Inside the CBD Campus

Inside the CBD Campus
Author, Ronald MacatbagBy Ronald Dennis Macatbag, Regional Manager, Field Performance and Capabilities at American Express and current student of the University of Sydney Business School’s MBA Program

On Sydney’s central business district, sits the Picadilly Tower which includes a modern, A-grade 32 floors office building rated as 6-Star Green Star by the National Australian Built Environment Rating System (NABERS) – the national rating body that I recently got accustomed to in completing the International Business Project module in China. It is within this tower that the University of Sydney launched and housed its flagship MBA program. A world-class curriculum delivered within the premise of a world class tower – an excellent combination.

The new business school campus officially opened on 1 March 2013, when university officials welcomed the inaugural MBA cohort with a positive and high energy reception – an experience that I will always remember when I stepped out of the elevator on Level 17 of the Picadilly tower on that day. However, what really struck me the most was the new campus’ open floor plan and meticulously designed fit outs.

Specifically, the new campus boasts of:

  •   Four Lecture Theatres (2 each on Level 16 and 17)
  •  Pods on every corner of each floor
  •  Small breakout and meeting areas
  •  Fully-fitted kitchen
  •  Boardroom

The Lecture Theatre

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The striking feature of the main lecture theatre on level 17 was its expansive open space layout, easily it could hold up to 50+ students at the same time. The white board was strategically positioned opposite the ceiling-to-floor glass window which maximized the use of natural lighting thereby increasing the class energy during daytime lectures and when night falls, provides stunning city lights and skyline view. It was within the lecture theatre where active intellectual discussion, engaging debates and trading ideas amongst the members of the MBA cohort, facilitators and professors primarily occurred. What was even better was that the lecture theatre could transform itself into a function space and events simply by collapsing the walls separating it from the reception area – an efficient design and use of space and a creative one at that!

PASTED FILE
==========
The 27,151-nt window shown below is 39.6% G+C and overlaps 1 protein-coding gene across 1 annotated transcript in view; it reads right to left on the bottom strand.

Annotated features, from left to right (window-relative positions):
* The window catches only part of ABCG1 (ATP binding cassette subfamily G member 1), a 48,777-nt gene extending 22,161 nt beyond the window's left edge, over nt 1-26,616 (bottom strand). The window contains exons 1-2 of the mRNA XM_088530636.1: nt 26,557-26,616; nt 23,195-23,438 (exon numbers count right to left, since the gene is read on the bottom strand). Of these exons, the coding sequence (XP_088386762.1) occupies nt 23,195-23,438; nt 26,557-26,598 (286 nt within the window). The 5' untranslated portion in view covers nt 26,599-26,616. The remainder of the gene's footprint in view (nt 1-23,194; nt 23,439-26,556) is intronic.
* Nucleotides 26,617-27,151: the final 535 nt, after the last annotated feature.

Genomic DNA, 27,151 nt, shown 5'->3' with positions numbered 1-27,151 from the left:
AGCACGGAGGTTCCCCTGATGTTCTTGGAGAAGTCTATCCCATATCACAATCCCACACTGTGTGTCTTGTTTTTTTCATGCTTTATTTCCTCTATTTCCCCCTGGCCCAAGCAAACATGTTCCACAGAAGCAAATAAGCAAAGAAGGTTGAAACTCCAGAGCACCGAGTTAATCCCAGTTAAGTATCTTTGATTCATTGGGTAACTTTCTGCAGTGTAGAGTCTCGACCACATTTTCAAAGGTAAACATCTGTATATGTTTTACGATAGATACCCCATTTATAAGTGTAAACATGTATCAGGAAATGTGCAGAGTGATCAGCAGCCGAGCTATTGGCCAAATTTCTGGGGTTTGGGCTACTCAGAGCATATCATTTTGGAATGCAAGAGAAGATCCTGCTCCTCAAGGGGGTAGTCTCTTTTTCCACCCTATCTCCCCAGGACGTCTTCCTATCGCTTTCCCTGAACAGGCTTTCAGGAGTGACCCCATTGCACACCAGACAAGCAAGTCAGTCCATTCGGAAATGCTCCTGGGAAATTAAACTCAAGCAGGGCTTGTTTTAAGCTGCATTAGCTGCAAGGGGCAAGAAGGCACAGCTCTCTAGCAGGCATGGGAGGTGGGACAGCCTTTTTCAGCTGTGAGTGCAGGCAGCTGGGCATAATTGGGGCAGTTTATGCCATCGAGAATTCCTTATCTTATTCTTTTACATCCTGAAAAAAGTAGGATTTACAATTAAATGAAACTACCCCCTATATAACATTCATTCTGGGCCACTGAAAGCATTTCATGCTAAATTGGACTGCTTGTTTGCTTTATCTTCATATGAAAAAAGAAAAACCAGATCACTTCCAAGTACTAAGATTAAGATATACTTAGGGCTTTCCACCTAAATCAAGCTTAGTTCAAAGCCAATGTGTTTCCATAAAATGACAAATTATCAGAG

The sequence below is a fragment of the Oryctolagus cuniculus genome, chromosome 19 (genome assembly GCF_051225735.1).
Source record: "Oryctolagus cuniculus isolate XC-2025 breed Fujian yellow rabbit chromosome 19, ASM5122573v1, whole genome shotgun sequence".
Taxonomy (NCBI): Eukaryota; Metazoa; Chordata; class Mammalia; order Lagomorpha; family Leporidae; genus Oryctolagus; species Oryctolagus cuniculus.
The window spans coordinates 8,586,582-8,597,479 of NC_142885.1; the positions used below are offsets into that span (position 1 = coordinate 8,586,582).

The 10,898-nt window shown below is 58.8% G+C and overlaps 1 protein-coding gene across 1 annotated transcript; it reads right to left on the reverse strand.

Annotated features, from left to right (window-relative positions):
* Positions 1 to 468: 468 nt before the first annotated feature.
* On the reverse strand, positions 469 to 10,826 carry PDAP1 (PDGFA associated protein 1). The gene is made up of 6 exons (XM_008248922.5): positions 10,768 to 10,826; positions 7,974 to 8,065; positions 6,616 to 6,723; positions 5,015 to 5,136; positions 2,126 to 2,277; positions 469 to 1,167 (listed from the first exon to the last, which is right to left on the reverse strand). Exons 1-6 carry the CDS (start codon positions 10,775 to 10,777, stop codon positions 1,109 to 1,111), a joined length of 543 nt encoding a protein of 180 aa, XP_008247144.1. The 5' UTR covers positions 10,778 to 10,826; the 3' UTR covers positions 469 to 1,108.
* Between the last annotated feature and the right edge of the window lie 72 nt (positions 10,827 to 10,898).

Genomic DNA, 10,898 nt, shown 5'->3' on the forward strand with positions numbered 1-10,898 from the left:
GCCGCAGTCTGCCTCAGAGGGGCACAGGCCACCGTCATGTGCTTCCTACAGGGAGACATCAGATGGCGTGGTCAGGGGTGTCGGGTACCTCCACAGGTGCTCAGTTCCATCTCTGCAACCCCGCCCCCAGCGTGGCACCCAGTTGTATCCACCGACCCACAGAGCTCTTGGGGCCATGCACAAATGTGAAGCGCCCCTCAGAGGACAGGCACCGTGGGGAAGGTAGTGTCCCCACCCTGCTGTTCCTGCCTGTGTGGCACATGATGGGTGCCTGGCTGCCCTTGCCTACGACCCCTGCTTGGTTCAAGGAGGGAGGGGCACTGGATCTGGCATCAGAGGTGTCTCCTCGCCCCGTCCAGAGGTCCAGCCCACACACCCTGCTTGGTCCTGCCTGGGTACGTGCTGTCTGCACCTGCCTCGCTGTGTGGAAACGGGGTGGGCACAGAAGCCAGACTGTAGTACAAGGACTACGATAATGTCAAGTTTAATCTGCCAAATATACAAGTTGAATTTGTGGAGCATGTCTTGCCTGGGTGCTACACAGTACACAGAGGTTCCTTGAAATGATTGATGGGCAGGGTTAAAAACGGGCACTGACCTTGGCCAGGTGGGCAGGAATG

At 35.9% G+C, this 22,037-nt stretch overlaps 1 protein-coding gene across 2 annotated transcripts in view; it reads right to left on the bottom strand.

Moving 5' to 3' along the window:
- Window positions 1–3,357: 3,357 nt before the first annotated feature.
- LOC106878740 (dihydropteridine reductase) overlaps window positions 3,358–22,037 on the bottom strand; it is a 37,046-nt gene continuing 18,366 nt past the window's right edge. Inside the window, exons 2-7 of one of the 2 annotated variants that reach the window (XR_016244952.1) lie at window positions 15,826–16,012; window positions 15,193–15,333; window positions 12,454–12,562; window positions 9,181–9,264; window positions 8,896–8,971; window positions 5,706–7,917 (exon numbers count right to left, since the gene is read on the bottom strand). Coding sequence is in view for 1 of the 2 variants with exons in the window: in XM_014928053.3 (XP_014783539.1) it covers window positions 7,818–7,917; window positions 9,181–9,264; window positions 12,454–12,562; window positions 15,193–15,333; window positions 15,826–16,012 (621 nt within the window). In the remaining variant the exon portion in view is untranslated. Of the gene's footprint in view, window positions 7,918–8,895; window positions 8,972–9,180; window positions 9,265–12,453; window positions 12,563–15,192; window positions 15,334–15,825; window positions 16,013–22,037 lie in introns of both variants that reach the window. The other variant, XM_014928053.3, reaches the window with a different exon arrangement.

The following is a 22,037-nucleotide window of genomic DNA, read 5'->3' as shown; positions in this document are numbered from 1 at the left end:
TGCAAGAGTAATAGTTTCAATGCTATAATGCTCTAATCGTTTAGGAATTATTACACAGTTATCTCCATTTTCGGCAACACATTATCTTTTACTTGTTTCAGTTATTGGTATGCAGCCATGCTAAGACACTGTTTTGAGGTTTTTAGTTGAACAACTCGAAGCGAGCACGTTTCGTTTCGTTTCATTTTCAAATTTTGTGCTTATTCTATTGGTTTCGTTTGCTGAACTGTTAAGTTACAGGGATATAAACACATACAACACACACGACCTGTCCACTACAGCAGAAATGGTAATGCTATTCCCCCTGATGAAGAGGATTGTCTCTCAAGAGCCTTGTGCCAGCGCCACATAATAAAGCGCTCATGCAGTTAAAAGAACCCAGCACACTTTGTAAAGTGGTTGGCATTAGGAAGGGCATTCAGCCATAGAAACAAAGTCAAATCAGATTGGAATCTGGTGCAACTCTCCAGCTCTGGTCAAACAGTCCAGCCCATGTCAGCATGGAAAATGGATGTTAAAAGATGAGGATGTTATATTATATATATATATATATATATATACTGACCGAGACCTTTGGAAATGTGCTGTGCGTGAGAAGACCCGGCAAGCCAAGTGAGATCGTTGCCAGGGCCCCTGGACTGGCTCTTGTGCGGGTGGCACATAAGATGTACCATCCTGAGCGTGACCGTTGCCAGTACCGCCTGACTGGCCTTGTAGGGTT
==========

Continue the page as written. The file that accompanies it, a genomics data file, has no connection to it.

Pods, Breakout and Meeting areas

The Boardroom area could easily hold up to 24 people. It beamed with aura of power and formality akin to a principal’s office during my Catholic schooling days. I’m sure that important and influential university decisions were made within the confines of the boardroom’s four corners. This, however, was in great contrast with the informal feel of the pods and breakout areas. They were strategically scattered around both floors of the CBD campus and the fixtures provided were modern and stylish complemented with superb colour combinations and schemes. Who wouldn’t want to utilise these areas for team meetings and breakout sessions?

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Of these mini student areas, two stood out in my opinion – the equidistant huddle area (L) and the lounge area (R). The huddle area was the most commonly used by our cohort. Probably because it had a moveable whiteboard and a fitted flat screen which could be connected to portable computers containing different ports such as VGA, HDMI, Firewire – name it and this area has it. Feeling a little bit lost about the messy wires?  No problem, one could project a pitch PowerPoint deck to the screen using WiFi. One would just need to follow the simple configuration instruction provided onscreen.

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Everyone in the cohort would agree that a lot of problems and number-crunching challenges were collaboratively resolved in the huddle area particularly during the Data Analytics and Modelling days. If someone still hadn’t moved on from DA&M then better chill out in the lounge area overlooking the harbour water. The views would definitely offer a relaxing cure for the hustles and the bustles.

It has already been six months since we first laid our eyes inside the University of Sydney’s new CBD campus. Its contemporary and natural light-filled floors truly offered a lasting first impression and unique student experience. The space had been maximized to provide more mobility to students and enhanced learning opportunities. The location can easily be accessed by different modes of transportation and the amenities and features provided within the campus were truly world-class. Within this campus environment, one can really feel that the University of Sydney had the student’s well-being first in  mind. And with that, I’ll make myself another round of Nespresso coffee provided in the pantry, and once again indulge my eyes at the city views before I call it a day – Stunning!

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